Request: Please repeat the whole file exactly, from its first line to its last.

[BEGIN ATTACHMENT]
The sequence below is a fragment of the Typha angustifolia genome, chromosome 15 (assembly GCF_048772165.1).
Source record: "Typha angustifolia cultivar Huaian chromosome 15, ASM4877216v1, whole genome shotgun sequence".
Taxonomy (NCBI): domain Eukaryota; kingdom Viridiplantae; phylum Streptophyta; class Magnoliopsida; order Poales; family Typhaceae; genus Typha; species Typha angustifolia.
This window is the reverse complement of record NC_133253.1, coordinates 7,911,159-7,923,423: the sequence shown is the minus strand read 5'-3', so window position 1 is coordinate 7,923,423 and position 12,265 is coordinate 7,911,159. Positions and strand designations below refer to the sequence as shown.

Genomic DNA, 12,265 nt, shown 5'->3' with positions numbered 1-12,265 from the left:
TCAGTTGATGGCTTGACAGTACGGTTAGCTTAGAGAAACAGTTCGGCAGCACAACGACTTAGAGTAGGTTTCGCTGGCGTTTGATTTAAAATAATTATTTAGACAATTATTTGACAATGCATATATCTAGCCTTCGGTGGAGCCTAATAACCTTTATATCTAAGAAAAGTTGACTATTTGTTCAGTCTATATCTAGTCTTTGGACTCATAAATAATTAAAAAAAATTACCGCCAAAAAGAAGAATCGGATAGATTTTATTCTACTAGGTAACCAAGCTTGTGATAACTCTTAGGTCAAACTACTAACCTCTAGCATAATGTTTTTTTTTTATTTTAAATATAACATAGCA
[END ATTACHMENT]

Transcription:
The sequence below is a fragment of the Typha angustifolia genome, chromosome 15 (assembly GCF_048772165.1).
Source record: "Typha angustifolia cultivar Huaian chromosome 15, ASM4877216v1, whole genome shotgun sequence".
Taxonomy (NCBI): domain Eukaryota; kingdom Viridiplantae; phylum Streptophyta; class Magnoliopsida; order Poales; family Typhaceae; genus Typha; species Typha angustifolia.
This window is the reverse complement of record NC_133253.1, coordinates 7,911,159-7,923,423: the sequence shown is the minus strand read 5'-3', so window position 1 is coordinate 7,923,423 and position 12,265 is coordinate 7,911,159. Positions and strand designations below refer to the sequence as shown.

Genomic DNA, 12,265 nt, shown 5'->3' with positions numbered 1-12,265 from the left:
TCAGTTGATGGCTTGACAGTACGGTTAGCTTAGAGAAACAGTTCGGCAGCACAACGACTTAGAGTAGGTTTCGCTGGCGTTTGATTTAAAATAATTATTTAGACAATTATTTGACAATGCATATATCTAGCCTTCGGTGGAGCCTAATAACCTTTATATCTAAGAAAAGTTGACTATTTGTTCAGTCTATATCTAGTCTTTGGACTCATAAATAATTAAAAAAAATTACCGCCAAAAAGAAGAATCGGATAGATTTTATTCTACTAGGTAACCAAGCTTGTGATAACTCTTAGGTCAAACTACTAACCTCTAGCATAATGTTTTTTTTTTATTTTAAATATAACATAGCA